THE RUSH TO USE ENGLISH as a medium of instruction in school, starting from the primary level. In Pakistan and India.........[as in many other former British colonies] was triggered by the failure of government schools in maintaining their once competitive learning standards.

A major factor in this failure was that as school enrolment rose, governments did not provide adequate resources, trained teachers, a merit-based reward structure, proper curricula and infrastructure.

The falling standards of public schools became the basis for the growth of private schools that claimed a better learning experience using English  as the medium of instruction. The global use of English in professions and business and the profit motive were the other driving forces.

Several recent studies in different countries have shown that the learning outcome in private  [English-medium] schools is at best marginally better than in public schools that use the vernacular as the medium of instruction.

Some studies have shown that students who have studied the  first three or four years in the vernacular tend to outperform those who had English as the medium of instruction from the beginning.

It makes sense that the vernacular should be the medium of instruction  at all levels in school. For one thing, most  of these children are part of social milieu in which the mother tongue is the primary means of communication at home and outside.

Interaction in the vernacular serves as the source of identity, social cohesion and cultural continuity. If the children in this milieu learn in English at school they develop a sense of otherness, even alienation.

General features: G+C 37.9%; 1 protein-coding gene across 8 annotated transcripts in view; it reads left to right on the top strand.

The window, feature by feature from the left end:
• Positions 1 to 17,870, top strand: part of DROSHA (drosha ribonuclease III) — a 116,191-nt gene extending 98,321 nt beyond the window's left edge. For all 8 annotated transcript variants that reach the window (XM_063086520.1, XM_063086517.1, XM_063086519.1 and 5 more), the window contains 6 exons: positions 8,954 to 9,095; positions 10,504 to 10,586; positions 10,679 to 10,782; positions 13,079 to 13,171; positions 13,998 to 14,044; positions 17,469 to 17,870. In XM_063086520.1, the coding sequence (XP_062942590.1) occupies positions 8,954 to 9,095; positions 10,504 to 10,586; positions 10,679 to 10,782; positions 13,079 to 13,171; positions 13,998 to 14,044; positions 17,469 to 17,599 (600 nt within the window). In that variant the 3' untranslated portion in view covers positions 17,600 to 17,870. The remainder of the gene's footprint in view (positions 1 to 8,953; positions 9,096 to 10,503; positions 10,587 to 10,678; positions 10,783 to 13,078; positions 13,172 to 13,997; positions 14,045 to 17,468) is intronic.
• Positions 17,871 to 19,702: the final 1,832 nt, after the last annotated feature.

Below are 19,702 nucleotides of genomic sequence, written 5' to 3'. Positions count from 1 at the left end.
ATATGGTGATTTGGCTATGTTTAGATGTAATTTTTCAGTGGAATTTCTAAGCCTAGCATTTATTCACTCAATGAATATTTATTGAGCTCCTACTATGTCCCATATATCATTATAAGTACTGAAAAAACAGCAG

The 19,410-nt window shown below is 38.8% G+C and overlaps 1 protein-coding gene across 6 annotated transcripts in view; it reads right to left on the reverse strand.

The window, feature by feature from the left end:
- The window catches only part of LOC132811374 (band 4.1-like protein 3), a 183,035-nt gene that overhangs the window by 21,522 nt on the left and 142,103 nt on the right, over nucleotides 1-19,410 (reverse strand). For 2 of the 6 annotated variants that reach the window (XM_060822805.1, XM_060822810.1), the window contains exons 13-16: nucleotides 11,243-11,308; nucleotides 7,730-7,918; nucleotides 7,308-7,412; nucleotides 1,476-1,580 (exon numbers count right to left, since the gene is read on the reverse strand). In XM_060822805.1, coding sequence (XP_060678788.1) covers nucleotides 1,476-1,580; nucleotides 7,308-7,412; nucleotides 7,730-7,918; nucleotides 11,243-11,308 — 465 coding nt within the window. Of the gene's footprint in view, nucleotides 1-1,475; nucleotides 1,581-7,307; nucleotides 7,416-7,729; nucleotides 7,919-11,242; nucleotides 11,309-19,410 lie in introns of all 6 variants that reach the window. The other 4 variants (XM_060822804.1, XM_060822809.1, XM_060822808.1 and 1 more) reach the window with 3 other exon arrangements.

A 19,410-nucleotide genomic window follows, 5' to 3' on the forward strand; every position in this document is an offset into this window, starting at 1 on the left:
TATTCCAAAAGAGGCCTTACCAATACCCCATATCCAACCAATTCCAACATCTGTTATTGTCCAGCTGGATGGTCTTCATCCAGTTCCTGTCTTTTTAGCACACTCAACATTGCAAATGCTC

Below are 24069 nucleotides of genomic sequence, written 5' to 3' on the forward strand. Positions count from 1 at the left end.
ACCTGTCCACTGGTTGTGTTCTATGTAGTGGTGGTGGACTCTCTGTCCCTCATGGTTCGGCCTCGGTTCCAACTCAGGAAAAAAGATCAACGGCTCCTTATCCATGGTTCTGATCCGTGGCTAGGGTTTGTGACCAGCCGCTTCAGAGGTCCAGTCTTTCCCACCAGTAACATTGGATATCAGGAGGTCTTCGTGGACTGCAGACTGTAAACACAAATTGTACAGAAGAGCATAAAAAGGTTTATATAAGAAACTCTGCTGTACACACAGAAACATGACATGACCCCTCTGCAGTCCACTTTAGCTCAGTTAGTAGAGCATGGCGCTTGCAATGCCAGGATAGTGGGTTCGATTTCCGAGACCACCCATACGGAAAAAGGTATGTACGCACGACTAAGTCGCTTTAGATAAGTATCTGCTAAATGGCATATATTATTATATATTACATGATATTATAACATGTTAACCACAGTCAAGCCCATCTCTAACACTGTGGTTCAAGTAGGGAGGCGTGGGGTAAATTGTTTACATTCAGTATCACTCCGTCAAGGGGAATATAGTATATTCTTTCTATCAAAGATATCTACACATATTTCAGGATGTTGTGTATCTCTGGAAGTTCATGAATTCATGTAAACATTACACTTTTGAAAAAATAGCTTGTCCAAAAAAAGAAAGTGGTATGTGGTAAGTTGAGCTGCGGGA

Since access to private schools - they vary a lot in quality and expense - is unequal, it comes at a high social cost. There is good evidence that this course is not healthy for the individual or the family and community. Why not do the sensible thing?

This takes me back to the British colonial model in the Indian subcontinent, of which I, like many others, had a happy experience.

A vast majority of children were enrolled in  government funded schools - there were few private schools - in which the medium of instruction was one of the vernaculars. In my case it was Urdu.

The school curriculum included English and Urdu [or Persian or Hindi] along with arithmetic and geometry, geography, history, basic science and crafts.

English was a required subject after the third year in school. The emphasis was on building a  sound foundation for the language through grammar, composition and reading.

At the end of  the tenth year [matriculation]  a student was ready to transition to to other practical life or post-secondary education in which English was the medium of instruction.   

At this stage, one was well equipped to work in the English language : four years at a  college or university were enough to cope with spoken English.

The post and publishing continues. The World Students Society thanks author and researcher Mahmood Hassan Khan, professor emeritus, Simon Fraser University, Canada.  


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